I would imagine normally folks who gave alms would hardly stop to look at these beggars, but just quickly pitch the money to them and move on.
In response, the beggar fixed his attention on the two apostles, no doubt expecting them to give him alms. Maybe he also wondered about why he was not being seen. Then Peter said,
“I have no silver or gold, but what I have I give you; in the name of Jesus Christ of Nazareth, stand up and walk.” 7 And he took him by the right hand and raised him up; and immediately his feet and ankles were made strong.
This time, the man born lame did not get what he expected, but he did get what he hungered for. No, not silver or gold, but the very reason he had to beg for money had now been removed.
And suddenly this man’s legs could support his weight, and then some. So, he begins walking for the first time. And where does he walk to first? Into the temple with Peter and James, into full participation with a worshipping community of believers, into the presence of God. And yes, it says he was leaping as he praised God! No wonder the people observing this were gobsmacked with amazement. The same guy who’s a daily fixture outside of the gate is now inside the gate, leaping for joy. Those boundaries just weren’t crossed. Ever.
Think of it from the beggar’s perspective: he lived in a world where there are insiders and outsiders; the outsiders couldn’t participate in their local church or find an audience with God. Or so they believed. And there’s nothing any of them could do about it. Couldn’t change their ethnic origins, heal themselves, or rewrite their own history. And so, the poor, the stigmatized, the afflicted and the immigrants were – and often, sadly, still are – on the outside looking in, the scum of the world.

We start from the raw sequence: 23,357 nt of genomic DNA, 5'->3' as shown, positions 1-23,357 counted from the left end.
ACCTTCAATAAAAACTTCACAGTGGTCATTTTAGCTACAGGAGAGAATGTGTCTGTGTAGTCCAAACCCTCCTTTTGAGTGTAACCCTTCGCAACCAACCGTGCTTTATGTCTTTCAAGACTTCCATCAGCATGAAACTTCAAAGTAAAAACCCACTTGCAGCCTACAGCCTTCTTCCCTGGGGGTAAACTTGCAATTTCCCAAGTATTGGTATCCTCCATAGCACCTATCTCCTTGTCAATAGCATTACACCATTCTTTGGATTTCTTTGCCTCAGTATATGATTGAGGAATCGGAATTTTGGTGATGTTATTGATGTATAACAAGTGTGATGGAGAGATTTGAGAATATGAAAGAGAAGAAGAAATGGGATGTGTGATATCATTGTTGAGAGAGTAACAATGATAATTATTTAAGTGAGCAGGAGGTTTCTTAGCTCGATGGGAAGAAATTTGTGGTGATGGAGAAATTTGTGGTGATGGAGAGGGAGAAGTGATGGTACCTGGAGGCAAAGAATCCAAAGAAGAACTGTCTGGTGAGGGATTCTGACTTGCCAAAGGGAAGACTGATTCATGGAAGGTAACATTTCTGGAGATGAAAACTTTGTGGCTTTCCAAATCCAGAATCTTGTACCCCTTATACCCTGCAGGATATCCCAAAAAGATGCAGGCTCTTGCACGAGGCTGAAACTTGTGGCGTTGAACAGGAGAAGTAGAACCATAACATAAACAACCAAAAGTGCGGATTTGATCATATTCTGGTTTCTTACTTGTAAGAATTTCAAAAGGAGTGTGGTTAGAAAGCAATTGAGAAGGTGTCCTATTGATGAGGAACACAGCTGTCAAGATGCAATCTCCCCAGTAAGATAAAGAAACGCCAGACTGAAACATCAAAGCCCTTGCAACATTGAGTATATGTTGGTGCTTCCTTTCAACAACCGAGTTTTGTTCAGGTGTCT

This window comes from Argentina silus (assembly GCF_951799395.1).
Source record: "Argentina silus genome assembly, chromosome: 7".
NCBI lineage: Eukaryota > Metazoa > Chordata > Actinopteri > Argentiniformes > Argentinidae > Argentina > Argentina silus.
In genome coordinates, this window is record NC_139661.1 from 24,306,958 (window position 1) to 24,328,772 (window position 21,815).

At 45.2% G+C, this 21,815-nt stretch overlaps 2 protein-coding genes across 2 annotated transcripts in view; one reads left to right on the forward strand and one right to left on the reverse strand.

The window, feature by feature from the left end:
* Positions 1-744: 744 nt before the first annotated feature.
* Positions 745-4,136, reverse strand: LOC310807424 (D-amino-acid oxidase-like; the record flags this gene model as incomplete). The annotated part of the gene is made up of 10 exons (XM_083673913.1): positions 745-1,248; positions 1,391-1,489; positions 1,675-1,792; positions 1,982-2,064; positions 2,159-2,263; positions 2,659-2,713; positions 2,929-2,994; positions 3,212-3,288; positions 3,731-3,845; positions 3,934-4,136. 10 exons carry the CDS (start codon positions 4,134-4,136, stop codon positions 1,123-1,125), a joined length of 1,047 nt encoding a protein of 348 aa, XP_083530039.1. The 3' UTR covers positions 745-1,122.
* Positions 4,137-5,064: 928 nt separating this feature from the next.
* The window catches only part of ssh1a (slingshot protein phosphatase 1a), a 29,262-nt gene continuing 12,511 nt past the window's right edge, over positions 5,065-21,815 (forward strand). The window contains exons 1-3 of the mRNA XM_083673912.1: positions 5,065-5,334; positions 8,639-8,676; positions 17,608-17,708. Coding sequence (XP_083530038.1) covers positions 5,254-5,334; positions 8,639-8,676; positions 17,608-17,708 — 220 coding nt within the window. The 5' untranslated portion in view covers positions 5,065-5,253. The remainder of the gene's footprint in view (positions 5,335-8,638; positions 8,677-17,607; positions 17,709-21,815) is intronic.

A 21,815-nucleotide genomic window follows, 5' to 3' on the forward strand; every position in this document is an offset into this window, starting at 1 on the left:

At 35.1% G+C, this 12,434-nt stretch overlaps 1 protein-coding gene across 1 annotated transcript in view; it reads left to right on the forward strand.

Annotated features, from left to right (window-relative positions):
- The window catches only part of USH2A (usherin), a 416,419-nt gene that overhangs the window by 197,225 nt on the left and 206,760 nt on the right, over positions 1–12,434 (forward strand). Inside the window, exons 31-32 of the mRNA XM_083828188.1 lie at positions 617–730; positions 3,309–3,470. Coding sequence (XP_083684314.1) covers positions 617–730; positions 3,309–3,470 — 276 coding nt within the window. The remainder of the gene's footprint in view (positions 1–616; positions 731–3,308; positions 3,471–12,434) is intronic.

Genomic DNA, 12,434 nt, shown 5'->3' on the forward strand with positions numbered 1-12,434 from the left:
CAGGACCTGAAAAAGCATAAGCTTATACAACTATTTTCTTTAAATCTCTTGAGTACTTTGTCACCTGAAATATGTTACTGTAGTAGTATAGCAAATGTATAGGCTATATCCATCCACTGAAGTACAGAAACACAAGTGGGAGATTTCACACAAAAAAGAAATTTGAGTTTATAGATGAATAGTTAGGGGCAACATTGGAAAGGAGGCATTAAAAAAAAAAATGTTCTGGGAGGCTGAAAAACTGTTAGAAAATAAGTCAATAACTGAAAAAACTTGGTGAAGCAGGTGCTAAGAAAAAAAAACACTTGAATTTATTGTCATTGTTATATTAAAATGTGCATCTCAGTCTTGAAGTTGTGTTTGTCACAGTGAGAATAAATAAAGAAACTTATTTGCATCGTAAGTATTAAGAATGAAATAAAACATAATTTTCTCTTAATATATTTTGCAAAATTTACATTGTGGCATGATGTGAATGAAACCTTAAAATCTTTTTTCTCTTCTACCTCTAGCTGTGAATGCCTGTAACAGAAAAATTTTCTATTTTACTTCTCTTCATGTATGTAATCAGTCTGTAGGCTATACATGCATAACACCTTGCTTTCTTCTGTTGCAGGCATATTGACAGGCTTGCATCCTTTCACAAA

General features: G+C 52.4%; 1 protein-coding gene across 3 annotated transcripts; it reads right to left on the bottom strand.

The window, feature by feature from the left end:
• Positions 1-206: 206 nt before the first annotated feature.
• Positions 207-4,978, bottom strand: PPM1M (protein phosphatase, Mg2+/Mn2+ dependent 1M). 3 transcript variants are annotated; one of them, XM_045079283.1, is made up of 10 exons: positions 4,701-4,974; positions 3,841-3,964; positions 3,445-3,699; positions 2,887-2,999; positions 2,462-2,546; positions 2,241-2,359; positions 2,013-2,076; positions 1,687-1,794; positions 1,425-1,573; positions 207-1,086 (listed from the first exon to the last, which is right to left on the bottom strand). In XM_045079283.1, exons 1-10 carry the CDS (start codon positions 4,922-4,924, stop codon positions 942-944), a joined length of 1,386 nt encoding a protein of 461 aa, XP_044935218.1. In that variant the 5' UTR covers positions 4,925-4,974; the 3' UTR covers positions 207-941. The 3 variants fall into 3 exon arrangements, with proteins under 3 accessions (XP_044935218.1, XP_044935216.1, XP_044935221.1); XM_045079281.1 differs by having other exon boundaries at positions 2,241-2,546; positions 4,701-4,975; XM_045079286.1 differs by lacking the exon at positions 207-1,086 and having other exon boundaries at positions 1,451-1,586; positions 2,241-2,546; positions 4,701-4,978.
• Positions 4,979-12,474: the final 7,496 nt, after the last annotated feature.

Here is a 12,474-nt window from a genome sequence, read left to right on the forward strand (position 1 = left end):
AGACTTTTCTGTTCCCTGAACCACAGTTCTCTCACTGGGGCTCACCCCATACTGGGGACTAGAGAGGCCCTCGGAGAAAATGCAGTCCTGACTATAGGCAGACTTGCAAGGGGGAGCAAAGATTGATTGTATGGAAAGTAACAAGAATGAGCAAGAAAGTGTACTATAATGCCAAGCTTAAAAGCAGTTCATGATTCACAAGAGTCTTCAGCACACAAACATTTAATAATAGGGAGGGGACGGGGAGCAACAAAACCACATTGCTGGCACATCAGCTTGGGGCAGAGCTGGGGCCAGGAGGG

What we see in this miracle story is the dawning of a new era when the conditions of “the poor, the maimed, the lame, the blind” are reversed so that they too can participate in the blessings of the kingdom of God. This is what a restored Israel looks like: not a power surge for the nation/state of Israel; but boundaries being redrawn between insiders and outsiders. Inclusion and life extended to the least of these. This is what God’s power seeks and does. But it works through willing agents, like Peter, you and me.
Do you see why this healing is a lot more than the healing of a body – it’s the healing of a spirit and a soul.
So, God looks differently upon broken people than what people thought. He sees them. He looks intently, directly into the eyes of a lost soul, and he invites them to look at him, to trust him. Now, one can say but it wasn’t God who looked intently at the lame man; it was Peter. But it wasn’t just Peter, of course. It was God looking at the man through Peter. This story takes place after the day of Pentecost, which means God’s Holy Spirit has already been given. God’s power was loose in the world, God’s attentive presence with even the least of these, in and through his believers.